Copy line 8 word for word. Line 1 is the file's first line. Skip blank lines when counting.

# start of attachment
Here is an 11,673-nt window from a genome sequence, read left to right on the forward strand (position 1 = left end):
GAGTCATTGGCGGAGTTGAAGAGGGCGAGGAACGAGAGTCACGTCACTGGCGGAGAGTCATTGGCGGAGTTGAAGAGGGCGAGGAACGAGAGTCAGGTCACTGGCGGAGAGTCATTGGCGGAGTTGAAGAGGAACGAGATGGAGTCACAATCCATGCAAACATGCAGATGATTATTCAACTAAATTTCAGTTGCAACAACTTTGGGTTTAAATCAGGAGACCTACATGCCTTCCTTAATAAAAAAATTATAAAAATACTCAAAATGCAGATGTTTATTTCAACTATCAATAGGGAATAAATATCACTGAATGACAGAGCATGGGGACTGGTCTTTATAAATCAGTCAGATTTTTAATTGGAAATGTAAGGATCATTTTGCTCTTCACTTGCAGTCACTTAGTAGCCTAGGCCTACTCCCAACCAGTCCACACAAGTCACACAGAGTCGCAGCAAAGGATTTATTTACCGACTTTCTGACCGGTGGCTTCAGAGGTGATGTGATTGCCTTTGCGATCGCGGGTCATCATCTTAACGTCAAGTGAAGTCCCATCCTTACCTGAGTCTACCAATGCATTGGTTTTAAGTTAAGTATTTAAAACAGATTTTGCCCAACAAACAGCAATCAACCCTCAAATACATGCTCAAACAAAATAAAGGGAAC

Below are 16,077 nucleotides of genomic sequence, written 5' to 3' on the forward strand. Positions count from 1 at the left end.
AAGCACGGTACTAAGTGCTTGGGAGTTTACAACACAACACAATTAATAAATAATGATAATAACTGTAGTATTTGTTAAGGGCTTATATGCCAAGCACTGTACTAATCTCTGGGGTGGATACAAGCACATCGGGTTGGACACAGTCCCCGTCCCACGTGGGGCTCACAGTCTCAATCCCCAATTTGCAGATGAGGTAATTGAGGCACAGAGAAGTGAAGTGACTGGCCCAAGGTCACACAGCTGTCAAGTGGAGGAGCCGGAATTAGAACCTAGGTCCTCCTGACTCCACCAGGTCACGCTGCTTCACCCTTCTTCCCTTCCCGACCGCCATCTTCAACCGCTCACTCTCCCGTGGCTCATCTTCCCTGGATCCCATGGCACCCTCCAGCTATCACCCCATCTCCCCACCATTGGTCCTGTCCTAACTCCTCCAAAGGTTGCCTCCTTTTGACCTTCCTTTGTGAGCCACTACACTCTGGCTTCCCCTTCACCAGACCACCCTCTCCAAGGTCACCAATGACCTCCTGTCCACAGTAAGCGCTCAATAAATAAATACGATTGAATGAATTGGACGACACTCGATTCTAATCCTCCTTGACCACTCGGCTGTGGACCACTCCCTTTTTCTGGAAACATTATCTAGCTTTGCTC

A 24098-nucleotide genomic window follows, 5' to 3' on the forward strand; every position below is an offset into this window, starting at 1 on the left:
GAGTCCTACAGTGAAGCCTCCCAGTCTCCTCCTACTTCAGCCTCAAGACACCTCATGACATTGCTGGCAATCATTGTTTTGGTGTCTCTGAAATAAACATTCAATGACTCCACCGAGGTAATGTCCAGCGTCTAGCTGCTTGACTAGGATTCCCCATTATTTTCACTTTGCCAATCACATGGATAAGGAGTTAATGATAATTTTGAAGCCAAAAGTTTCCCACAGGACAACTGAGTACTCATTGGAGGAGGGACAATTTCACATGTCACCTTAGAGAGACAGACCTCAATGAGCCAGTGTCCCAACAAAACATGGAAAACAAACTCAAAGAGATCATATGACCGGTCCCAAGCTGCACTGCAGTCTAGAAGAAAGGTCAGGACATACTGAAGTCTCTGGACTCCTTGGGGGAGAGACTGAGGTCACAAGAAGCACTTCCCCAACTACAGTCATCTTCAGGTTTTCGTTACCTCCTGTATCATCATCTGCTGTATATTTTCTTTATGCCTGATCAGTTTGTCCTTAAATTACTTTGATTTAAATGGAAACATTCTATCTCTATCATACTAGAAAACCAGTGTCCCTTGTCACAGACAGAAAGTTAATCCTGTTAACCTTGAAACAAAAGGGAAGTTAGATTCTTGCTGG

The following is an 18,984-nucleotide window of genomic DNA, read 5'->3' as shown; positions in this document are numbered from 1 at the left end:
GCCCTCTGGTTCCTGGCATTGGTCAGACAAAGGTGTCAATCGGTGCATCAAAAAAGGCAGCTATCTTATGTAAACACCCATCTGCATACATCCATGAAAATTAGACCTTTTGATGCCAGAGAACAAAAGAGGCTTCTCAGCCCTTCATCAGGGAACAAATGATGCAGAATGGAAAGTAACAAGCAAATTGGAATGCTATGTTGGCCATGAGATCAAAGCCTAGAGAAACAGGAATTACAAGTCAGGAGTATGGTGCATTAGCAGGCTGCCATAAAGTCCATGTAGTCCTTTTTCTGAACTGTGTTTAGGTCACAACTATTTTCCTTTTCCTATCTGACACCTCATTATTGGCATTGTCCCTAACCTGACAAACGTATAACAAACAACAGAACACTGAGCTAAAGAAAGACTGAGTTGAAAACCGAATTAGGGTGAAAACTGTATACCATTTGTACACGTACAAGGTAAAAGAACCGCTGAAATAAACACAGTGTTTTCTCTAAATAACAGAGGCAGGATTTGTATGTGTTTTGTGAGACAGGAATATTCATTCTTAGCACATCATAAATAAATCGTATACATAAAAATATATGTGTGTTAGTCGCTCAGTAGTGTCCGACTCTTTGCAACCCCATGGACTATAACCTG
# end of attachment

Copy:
GCCCTCTGGTTCCTGGCATTGGTCAGACAAAGGTGTCAATCGGTGCATCAAAAAAGGCAGCTATCTTATGTAAACACCCATCTGCATACATCCATGAAAATTAGACCTTTTGATGCCAGAGAACAAAAGAGGCTTCTCAGCCCTTCATCAGGGAACAAATGATGCAGAATGGAAAGTAACAAGCAAATTGGAATGCTATGTTGGCCATGAGATCAAAGCCTAGAGAAACAGGAATTACAAGTCAGGAGTATGGTGCATTAGCAGGCTGCCATAAAGTCCATGTAGTCCTTTTTCTGAACTGTGTTTAGGTCACAACTATTTTCCTTTTCCTATCTGACACCTCATTATTGGCATTGTCCCTAACCTGACAAACGTATAACAAACAACAGAACACTGAGCTAAAGAAAGACTGAGTTGAAAACCGAATTAGGGTGAAAACTGTATACCATTTGTACACGTACAAGGTAAAAGAACCGCTGAAATAAACACAGTGTTTTCTCTAAATAACAGAGGCAGGATTTGTATGTGTTTTGTGAGACAGGAATATTCATTCTTAGCACATCATAAATAAATCGTATACATAAAAATATATGTGTGTTAGTCGCTCAGTAGTGTCCGACTCTTTGCAACCCCATGGACTATAACCTG